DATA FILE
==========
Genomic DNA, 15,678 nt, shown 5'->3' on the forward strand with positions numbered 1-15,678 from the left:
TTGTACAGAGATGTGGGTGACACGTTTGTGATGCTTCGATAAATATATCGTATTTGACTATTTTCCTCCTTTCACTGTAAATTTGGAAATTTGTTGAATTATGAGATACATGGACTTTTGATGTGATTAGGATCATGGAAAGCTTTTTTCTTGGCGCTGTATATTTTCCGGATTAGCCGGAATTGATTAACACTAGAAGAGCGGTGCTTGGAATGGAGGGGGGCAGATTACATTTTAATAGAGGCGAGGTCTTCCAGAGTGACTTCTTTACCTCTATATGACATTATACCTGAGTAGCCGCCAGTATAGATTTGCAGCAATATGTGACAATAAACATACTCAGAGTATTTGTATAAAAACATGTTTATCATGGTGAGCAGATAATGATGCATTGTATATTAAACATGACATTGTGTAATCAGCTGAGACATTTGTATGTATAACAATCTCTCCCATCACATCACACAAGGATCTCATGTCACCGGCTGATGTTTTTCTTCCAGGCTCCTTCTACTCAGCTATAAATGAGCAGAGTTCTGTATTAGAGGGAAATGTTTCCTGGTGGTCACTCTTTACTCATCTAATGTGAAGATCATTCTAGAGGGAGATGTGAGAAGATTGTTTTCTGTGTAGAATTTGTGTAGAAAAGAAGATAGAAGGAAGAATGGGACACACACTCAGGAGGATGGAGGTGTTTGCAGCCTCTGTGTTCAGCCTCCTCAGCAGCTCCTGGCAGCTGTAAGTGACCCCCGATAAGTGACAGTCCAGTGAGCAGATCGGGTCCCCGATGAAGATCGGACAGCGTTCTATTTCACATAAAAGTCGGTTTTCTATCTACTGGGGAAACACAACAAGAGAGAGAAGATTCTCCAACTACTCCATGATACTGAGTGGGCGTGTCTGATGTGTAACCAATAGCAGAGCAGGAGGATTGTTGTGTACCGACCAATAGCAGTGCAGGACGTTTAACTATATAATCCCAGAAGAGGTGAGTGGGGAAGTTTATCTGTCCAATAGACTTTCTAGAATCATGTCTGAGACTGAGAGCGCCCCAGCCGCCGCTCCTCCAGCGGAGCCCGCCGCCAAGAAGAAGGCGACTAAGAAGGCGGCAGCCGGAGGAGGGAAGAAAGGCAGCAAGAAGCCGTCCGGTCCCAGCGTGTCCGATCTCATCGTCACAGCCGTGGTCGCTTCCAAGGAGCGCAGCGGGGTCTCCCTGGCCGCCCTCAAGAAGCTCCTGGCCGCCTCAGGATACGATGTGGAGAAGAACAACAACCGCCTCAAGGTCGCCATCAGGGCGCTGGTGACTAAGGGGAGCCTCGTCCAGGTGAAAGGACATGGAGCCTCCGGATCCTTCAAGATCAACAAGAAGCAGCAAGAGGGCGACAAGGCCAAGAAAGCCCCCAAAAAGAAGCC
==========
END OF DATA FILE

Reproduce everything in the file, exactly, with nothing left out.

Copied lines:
Genomic DNA, 15,678 nt, shown 5'->3' on the forward strand with positions numbered 1-15,678 from the left:
TTGTACAGAGATGTGGGTGACACGTTTGTGATGCTTCGATAAATATATCGTATTTGACTATTTTCCTCCTTTCACTGTAAATTTGGAAATTTGTTGAATTATGAGATACATGGACTTTTGATGTGATTAGGATCATGGAAAGCTTTTTTCTTGGCGCTGTATATTTTCCGGATTAGCCGGAATTGATTAACACTAGAAGAGCGGTGCTTGGAATGGAGGGGGGCAGATTACATTTTAATAGAGGCGAGGTCTTCCAGAGTGACTTCTTTACCTCTATATGACATTATACCTGAGTAGCCGCCAGTATAGATTTGCAGCAATATGTGACAATAAACATACTCAGAGTATTTGTATAAAAACATGTTTATCATGGTGAGCAGATAATGATGCATTGTATATTAAACATGACATTGTGTAATCAGCTGAGACATTTGTATGTATAACAATCTCTCCCATCACATCACACAAGGATCTCATGTCACCGGCTGATGTTTTTCTTCCAGGCTCCTTCTACTCAGCTATAAATGAGCAGAGTTCTGTATTAGAGGGAAATGTTTCCTGGTGGTCACTCTTTACTCATCTAATGTGAAGATCATTCTAGAGGGAGATGTGAGAAGATTGTTTTCTGTGTAGAATTTGTGTAGAAAAGAAGATAGAAGGAAGAATGGGACACACACTCAGGAGGATGGAGGTGTTTGCAGCCTCTGTGTTCAGCCTCCTCAGCAGCTCCTGGCAGCTGTAAGTGACCCCCGATAAGTGACAGTCCAGTGAGCAGATCGGGTCCCCGATGAAGATCGGACAGCGTTCTATTTCACATAAAAGTCGGTTTTCTATCTACTGGGGAAACACAACAAGAGAGAGAAGATTCTCCAACTACTCCATGATACTGAGTGGGCGTGTCTGATGTGTAACCAATAGCAGAGCAGGAGGATTGTTGTGTACCGACCAATAGCAGTGCAGGACGTTTAACTATATAATCCCAGAAGAGGTGAGTGGGGAAGTTTATCTGTCCAATAGACTTTCTAGAATCATGTCTGAGACTGAGAGCGCCCCAGCCGCCGCTCCTCCAGCGGAGCCCGCCGCCAAGAAGAAGGCGACTAAGAAGGCGGCAGCCGGAGGAGGGAAGAAAGGCAGCAAGAAGCCGTCCGGTCCCAGCGTGTCCGATCTCATCGTCACAGCCGTGGTCGCTTCCAAGGAGCGCAGCGGGGTCTCCCTGGCCGCCCTCAAGAAGCTCCTGGCCGCCTCAGGATACGATGTGGAGAAGAACAACAACCGCCTCAAGGTCGCCATCAGGGCGCTGGTGACTAAGGGGAGCCTCGTCCAGGTGAAAGGACATGGAGCCTCCGGATCCTTCAAGATCAACAAGAAGCAGCAAGAGGGCGACAAGGCCAAGAAAGCCCCCAAAAAGAAGCC